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March 31, 2015

Thanks for the truth, Mr. Netanyahu

The Canadian Charger

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"I am not a man of hope today." That is how Gideon Levy began his talk at Ottawa’s First Baptist Church about the situation in Israel/Palestine. The talk was jointly sponsored by Canadians for Justice and Peace in the Middle East and Independent Jewish Voices.

Levy is a journalist with Haaretz, a liberal Israeli newspaper.  He has been with the paper since 1982.  He told the crowd that in the late 1980’s he realized that Israelis did not know about what was happening to the Palestinians.  “How could people continue this program for so many years with so little awareness?  My role was to change this ignorance.”  While the claim is made that “Israel is the only democracy in the Middle East," this slogan forgets the fact that it is “a cruel imposition on the Palestinians,” continuing for close to 50 years.

On one occasion, Levy interviewed Ehud Barak, the then Israeli Prime Minister.  He asked Barak what he would do had he been a Palestinian.  Barak answered, “I would become a terrorist.”  Young Palestinians today face a world in which they have no future and no rights, especially those under the occupation.  

Levy claims to have found the answer to his question on the Israeli mindset regarding the Palestinians.  It is a combination of three factors—a belief that Jews are the chosen people, a self-identification as victims and in fact the only victims in the situation, and a dehumanization of the Palestinians.  While he did not call attention to the German word, the Nazis referred to untermenschen.

He gave an example of dehumanization. 

He was covering the aftermath of a major battle between Israeli soldiers and Palestinian resistance fighters in Jenin refugee camp in 2002.  As he was leaving, he came to a checkpoint manned by Israeli soldiers.  Just ahead of him was an ambulance, with red light flashing.  The soldiers were sitting, playing backgammon.  Levy asked the ambulance driver what was going on, and he replied that they always kept him waiting at the checkpoint.  He then went to the soldiers to berate them.  “Suppose it was your father in that ambulance,” he demanded of them, trying to break through their mindset of dehumanization. 

Commenting on Netanyahu’s recent victory, he had a word of praise.  “He is the first prime minister who says the truth.”  None of his predecessors have ever been honestly committed to a Palestinian state. 

He also found it positive that Netanyahu publicly announced that there would be no Palestinian state during his mandate. 

“This is the end of the charade, and the world now knows that Israel has no intention to end the occupation.  The peace negotiations never led to any peace.”  Levy is convinced that there cannot be any change to the situation brought about within Israeli society.  Change can only be created from outside.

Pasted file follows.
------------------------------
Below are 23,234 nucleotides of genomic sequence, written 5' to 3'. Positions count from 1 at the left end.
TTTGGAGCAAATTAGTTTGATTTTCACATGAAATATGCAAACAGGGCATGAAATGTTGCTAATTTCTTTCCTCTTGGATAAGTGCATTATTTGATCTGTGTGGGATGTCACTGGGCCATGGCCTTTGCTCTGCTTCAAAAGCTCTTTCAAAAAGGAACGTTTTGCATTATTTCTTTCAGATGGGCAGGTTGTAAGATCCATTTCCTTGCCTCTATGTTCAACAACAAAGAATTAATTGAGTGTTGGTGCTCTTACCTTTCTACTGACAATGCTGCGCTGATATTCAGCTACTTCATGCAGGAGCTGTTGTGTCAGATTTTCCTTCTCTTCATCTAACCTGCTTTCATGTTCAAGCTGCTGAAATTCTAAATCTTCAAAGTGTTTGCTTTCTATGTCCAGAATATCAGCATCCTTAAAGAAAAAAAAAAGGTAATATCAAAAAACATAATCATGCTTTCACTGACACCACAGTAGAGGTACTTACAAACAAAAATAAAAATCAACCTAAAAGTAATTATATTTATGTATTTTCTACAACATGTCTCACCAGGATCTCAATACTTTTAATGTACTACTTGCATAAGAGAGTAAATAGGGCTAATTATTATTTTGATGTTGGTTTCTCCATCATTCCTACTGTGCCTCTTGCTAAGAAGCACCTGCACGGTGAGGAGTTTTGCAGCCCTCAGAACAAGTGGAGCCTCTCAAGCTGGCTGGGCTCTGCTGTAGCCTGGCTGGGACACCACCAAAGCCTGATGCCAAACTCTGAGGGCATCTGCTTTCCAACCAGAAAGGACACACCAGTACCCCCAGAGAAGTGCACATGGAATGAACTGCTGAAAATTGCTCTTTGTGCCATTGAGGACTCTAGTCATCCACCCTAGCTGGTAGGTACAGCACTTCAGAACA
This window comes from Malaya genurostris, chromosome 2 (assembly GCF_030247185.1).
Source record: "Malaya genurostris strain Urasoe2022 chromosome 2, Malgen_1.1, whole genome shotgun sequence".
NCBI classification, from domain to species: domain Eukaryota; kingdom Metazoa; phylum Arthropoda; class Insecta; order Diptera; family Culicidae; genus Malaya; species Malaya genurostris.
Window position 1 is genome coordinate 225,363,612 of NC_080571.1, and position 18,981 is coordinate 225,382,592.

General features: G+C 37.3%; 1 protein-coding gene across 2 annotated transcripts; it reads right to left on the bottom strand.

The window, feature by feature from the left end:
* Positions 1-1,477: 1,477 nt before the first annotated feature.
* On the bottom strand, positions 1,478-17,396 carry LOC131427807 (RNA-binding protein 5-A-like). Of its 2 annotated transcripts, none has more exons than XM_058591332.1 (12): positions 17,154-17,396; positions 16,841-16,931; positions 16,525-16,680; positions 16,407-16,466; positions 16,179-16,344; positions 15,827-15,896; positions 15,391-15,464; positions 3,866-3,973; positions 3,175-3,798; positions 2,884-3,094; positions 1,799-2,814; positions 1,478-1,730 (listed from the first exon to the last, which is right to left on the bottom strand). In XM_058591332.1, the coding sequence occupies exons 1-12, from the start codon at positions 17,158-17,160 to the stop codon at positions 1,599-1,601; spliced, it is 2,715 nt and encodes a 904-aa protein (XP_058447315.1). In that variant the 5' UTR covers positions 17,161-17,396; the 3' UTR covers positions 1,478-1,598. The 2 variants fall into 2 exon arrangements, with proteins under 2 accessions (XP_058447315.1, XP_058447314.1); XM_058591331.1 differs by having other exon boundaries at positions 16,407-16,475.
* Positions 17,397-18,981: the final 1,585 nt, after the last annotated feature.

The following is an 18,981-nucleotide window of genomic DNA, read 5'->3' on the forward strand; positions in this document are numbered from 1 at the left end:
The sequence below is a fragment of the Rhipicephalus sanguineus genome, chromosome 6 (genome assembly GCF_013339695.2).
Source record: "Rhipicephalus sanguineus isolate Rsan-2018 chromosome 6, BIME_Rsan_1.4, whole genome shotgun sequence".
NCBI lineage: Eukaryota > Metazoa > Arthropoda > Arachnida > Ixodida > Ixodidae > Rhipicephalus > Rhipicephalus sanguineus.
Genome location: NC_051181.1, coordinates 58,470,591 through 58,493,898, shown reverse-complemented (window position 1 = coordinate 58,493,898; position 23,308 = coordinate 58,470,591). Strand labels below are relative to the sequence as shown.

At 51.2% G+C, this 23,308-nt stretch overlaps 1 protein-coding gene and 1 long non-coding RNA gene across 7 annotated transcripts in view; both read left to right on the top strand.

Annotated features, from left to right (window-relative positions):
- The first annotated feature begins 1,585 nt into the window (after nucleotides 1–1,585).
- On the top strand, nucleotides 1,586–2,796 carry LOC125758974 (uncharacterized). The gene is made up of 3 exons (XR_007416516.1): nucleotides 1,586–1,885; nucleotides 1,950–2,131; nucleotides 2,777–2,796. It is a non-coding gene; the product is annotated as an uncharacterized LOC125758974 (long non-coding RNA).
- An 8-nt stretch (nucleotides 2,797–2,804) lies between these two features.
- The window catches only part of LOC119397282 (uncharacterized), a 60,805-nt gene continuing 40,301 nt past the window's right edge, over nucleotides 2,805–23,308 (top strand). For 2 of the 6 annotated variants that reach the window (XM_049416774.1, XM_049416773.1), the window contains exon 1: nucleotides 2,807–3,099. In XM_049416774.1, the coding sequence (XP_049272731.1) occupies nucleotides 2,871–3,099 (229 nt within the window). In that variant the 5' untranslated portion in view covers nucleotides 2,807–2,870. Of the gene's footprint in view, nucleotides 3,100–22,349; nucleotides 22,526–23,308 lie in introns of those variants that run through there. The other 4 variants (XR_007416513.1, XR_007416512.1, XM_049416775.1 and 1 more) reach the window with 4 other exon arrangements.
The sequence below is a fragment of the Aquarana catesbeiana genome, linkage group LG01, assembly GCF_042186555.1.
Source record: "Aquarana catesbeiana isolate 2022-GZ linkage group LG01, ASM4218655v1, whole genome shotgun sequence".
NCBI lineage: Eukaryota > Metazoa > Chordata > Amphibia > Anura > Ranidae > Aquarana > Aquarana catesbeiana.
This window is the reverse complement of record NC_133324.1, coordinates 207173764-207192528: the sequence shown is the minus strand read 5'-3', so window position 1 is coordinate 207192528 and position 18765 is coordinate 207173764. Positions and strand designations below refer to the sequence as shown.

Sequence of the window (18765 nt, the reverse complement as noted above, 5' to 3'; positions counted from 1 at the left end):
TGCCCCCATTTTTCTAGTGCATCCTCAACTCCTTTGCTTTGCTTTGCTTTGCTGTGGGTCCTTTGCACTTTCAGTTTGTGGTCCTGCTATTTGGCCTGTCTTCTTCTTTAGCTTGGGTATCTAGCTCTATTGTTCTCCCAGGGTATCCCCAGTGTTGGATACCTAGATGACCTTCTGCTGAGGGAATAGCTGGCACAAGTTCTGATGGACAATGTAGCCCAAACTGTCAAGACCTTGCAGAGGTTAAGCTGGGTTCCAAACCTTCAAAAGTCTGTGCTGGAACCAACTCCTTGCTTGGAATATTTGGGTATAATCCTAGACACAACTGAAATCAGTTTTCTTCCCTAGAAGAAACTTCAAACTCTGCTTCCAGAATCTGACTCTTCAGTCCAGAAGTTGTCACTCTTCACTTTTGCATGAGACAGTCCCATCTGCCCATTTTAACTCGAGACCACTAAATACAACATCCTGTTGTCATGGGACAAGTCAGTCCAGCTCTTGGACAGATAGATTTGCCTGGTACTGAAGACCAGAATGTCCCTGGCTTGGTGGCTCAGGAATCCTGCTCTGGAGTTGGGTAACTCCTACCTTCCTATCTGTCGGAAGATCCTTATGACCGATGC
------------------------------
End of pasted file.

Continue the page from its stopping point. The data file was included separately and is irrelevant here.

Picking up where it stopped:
If there are not two states, then there is only one state. 

“We have been in one state for 50 years.”  The question is what kind of state.  For Jews it is a liberal democracy.  Palestinian Israelis are second class citizens, facing discrimination in all aspects of life.  And Palestinians in the Occupied Territories are third class, subject to the control of the occupiers.  Is this democracy?  He told the audience that democracy is like pregnancy. You either are or not.  He added that Israel is the only country in the world without defined borders. 

So what does one have with two peoples in the same land, one with rights and the other without?  Apartheid.  Will the world accept another Apartheid state?  And if today, for another 50 years? 

He observed that it is possible to be a friend of Israel and also critical, “for the information of your Prime Minister (Harper).”

In speaking of Gaza, Levy said that Israel had decided that it is better to guard the prison from outside rather than inside.

Prime Minister Binyamin Netanyahu first, he said, creates fear and then puts himself forward as the one to relieve the fear.  (Levy then alluded to a like situation in Canada.) 

Netanyahu has focused on two kinds of fear, imagined and real or potential.  In the first category is the case of 60,000 African refugees, “an existential threat to the Jewish state.” Then the more realistic is the danger of a nuclear Iran.

Yet, he calls on Jews in France and elsewhere to come to safety in Israel.  He is urging Jews to come to a place which he says is in serious danger, to come for their safety! 

Levy ended his talk by returning to the question of hope.  He saw two possible scenarios. 

In the 1980’s, he noted, the Soviet Union collapsed, the Berlin Wall fell, and South African Apartheid disintegrated, all with almost no bloodshed.  Could that happen in Israel/Palestine?  The problem with that hope is that there are 600,000 settlers on Palestinian land. 

Then there is the second hope.  In this troubled situation, “one must be realistic enough to believe in miracles.”  That paradox was uttered years ago by David ben Gurion. 

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